Meet Kemisola Bolarinwa, Inventor of Smart Bra Device that Detects Breast Cancer Early

In June of 2022, it was announced that Nigerian robotics engineer, Bolarinwa Kemisola developed a bra that can detect breast cancer.

The device can help in the fight against breast cancer in Nigeria where an estimated 17 thousand women die of the disease every year.

The smart bra contains a total of 14 sensors connected to a USB outlet with cables.

The system also includes a phone application where the procedure can be followed.

The device also helps to raise awareness about breast cancer.

The Nigerian scientist stated that she devoted herself to finding a solution to breast cancer on the day her aunt died.

Following the advice of several healthcare professionals and scientists, the first working prototype was ready by February 2021.

My beloved aunt died of breast cancer in 2017 at the University College Hospital in Ibadan, Nigeria because it was diagnosed late,” says Bolarinwa, founder of Nextwear Technology, a wearable technology company based in Abuja, Nigeria.*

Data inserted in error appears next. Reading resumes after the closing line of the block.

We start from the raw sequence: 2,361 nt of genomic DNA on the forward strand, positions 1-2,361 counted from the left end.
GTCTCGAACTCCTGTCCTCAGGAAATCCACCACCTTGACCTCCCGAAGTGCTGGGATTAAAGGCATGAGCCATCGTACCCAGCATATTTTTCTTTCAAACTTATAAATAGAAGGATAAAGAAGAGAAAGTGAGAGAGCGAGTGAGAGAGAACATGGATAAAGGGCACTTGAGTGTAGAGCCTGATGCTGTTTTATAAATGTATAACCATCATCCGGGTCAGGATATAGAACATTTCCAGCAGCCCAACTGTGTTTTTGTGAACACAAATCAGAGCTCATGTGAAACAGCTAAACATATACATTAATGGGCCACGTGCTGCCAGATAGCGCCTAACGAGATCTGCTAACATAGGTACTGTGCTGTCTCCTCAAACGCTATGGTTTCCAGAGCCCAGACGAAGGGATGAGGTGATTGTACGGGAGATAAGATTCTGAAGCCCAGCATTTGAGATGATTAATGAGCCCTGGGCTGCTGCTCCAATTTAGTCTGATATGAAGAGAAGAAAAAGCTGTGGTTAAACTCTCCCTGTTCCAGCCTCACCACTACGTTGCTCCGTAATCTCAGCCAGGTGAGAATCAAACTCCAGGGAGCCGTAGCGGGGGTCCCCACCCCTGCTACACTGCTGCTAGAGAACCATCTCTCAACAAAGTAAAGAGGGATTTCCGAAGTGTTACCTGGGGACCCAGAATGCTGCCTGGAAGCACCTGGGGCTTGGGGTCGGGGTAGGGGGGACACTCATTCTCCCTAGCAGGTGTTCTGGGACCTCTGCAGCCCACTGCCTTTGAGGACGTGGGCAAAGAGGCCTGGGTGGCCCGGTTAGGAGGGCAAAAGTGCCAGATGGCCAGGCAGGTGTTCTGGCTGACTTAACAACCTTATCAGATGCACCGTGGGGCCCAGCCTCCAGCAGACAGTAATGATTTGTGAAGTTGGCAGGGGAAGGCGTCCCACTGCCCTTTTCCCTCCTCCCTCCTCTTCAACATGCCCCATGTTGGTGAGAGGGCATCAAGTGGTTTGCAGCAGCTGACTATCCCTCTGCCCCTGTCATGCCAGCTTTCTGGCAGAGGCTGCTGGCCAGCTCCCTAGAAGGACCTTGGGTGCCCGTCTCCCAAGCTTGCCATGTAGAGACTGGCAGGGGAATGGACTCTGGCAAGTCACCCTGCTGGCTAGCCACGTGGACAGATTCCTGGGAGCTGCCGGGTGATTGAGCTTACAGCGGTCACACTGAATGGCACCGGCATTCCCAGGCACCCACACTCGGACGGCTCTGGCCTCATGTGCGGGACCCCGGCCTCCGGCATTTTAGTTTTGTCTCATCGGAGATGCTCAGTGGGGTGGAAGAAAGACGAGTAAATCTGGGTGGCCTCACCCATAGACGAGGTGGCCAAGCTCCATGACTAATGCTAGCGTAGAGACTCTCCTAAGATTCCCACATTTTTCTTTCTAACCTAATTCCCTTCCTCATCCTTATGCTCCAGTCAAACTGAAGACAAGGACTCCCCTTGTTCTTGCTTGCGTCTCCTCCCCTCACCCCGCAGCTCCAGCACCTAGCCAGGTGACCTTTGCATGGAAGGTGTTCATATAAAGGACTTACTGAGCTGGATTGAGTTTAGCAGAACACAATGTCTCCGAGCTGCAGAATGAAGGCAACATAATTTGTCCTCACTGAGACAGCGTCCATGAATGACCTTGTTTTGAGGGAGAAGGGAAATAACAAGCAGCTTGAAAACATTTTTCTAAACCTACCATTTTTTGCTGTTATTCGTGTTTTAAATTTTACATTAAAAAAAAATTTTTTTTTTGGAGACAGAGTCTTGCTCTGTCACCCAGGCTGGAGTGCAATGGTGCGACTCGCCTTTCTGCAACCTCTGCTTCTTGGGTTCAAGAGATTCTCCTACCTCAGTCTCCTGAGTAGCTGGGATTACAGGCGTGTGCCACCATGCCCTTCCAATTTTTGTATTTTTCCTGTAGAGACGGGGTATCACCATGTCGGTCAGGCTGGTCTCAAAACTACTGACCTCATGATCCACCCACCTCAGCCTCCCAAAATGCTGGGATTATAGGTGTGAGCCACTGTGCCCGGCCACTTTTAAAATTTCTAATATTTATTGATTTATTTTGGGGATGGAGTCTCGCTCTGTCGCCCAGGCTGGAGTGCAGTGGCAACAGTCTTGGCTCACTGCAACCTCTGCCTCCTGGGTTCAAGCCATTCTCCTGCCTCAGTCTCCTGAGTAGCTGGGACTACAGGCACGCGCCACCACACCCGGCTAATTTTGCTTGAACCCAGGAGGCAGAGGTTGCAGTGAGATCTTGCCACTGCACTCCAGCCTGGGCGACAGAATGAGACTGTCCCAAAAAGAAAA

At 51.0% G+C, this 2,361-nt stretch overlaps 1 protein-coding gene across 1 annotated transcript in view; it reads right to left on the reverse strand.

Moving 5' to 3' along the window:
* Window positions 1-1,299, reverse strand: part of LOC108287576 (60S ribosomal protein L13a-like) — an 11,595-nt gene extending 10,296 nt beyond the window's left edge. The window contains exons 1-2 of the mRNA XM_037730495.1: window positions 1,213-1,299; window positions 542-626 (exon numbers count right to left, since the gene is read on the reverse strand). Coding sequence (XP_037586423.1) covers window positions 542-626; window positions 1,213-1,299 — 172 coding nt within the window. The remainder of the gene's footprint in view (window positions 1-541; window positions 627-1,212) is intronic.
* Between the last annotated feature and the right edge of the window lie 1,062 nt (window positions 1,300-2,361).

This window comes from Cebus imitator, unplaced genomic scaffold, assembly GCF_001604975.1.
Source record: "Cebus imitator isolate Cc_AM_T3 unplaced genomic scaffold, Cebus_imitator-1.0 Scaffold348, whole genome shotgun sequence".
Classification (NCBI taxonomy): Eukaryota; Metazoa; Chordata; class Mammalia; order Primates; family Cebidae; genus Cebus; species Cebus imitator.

“In her ward at the hospital, I saw women of different age groups, even teenagers, groaning in the pain of breast cancer. That was when I felt I needed to contribute my part to fight the disease.”

According to research many women in Africa do not know what cancer is and when confronted with it resort to traditional medicine.

Bolarinwa tells SciDev.Net that women could use the device safely from the comfort of their home to check their breasts on a regular basis.

“If they could detect early that they have cancer, then they will be safe, and many don’t have to die,”she explains.

The engineer and her team started work on the design in 2018 and by February 2020 had come up with their first prototype. Since then, the company has developed ten more, she says.

“We have conducted a local trial and got about 70 per cent accuracy. We are working towards 95-97 per cent accuracy,” says Bolarinwa.

According to the data of the World Health Organization (WHO), more than 600,000 women died of breast cancer in the world in 2020, and just over 74 000 of them in Africa.

This article was culled from African News

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